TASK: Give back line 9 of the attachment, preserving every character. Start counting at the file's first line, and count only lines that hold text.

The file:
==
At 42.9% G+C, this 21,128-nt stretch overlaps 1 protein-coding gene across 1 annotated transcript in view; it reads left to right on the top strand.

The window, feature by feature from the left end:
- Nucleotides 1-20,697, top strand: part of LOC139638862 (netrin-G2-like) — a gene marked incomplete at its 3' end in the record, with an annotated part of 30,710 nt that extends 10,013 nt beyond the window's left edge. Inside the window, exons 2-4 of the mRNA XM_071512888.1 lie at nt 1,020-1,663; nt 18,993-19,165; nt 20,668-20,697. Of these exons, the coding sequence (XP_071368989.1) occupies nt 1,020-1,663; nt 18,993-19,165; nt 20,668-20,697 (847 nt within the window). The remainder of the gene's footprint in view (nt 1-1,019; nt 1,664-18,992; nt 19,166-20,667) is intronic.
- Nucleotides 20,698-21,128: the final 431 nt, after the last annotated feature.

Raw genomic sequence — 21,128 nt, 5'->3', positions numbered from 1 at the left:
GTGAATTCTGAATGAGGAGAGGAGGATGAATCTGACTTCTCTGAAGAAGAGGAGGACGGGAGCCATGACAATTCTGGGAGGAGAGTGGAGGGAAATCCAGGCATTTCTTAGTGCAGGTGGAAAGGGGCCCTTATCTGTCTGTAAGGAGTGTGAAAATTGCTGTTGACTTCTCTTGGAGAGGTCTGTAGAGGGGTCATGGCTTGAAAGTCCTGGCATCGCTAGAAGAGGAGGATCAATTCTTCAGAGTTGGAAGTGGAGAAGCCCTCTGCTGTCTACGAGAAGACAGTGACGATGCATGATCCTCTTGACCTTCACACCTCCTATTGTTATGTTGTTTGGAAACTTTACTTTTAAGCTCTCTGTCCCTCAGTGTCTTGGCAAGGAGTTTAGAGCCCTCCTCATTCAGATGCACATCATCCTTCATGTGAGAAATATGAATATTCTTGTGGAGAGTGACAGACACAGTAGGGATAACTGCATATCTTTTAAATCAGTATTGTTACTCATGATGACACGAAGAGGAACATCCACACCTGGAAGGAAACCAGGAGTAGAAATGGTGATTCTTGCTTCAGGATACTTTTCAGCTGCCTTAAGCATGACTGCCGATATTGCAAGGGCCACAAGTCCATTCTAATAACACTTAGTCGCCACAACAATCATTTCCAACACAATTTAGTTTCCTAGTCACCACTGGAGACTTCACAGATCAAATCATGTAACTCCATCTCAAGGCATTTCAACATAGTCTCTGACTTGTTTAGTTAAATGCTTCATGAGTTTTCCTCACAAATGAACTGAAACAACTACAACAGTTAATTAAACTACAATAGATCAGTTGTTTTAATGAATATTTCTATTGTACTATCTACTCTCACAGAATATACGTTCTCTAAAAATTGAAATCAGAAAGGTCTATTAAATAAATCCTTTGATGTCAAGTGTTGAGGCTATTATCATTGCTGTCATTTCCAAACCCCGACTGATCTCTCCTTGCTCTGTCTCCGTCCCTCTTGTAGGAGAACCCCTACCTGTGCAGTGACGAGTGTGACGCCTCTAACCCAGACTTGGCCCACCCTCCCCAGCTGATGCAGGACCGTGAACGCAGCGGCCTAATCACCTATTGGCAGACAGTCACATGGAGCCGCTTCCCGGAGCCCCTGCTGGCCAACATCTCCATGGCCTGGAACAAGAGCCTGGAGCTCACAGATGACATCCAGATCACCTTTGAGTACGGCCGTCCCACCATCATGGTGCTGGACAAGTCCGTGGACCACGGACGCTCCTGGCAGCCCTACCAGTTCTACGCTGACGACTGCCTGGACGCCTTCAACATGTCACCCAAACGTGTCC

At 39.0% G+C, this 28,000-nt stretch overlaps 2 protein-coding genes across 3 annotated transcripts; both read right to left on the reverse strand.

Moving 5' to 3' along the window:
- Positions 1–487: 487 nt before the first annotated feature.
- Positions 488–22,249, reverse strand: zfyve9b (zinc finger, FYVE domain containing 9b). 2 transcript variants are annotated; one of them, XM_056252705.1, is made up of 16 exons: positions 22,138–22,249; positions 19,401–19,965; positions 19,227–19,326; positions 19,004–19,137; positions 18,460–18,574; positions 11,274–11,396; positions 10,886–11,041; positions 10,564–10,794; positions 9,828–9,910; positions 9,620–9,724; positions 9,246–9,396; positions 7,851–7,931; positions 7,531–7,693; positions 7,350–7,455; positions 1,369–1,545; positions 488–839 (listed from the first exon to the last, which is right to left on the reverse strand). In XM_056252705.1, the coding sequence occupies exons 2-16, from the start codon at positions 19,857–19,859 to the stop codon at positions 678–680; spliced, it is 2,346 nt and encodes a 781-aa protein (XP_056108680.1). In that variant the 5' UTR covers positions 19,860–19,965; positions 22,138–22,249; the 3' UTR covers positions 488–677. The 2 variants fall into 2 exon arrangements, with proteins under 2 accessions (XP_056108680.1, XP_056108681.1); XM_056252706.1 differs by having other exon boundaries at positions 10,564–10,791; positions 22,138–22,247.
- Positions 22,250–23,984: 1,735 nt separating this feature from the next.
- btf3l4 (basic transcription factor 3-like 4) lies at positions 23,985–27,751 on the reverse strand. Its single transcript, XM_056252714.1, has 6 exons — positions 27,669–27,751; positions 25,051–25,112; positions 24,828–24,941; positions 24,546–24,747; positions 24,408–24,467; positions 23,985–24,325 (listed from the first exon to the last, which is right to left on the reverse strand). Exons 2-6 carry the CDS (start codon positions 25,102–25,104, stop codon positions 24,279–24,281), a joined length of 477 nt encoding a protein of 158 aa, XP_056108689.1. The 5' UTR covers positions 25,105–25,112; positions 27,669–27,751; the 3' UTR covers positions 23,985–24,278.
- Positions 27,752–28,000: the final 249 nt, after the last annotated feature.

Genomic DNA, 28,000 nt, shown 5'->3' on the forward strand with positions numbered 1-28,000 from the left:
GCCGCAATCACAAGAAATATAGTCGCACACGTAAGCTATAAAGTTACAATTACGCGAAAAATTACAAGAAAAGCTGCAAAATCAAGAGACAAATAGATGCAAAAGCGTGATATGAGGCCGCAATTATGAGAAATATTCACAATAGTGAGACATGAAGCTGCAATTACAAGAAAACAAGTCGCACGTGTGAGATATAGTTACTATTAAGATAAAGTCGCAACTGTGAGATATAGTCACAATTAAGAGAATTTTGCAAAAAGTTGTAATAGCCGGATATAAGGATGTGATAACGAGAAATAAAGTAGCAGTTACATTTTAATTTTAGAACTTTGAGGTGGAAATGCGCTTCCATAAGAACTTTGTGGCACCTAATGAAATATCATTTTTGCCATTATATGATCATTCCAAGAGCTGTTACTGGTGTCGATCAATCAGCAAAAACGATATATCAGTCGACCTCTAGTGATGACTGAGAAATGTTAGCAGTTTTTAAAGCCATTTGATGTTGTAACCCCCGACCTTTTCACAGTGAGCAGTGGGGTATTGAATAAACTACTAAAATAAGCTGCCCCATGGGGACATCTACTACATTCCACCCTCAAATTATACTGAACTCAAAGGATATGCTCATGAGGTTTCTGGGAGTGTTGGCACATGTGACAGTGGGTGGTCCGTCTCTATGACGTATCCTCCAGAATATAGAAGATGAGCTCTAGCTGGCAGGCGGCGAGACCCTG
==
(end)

- Positions 1–487: 487 nt before the first annotated feature.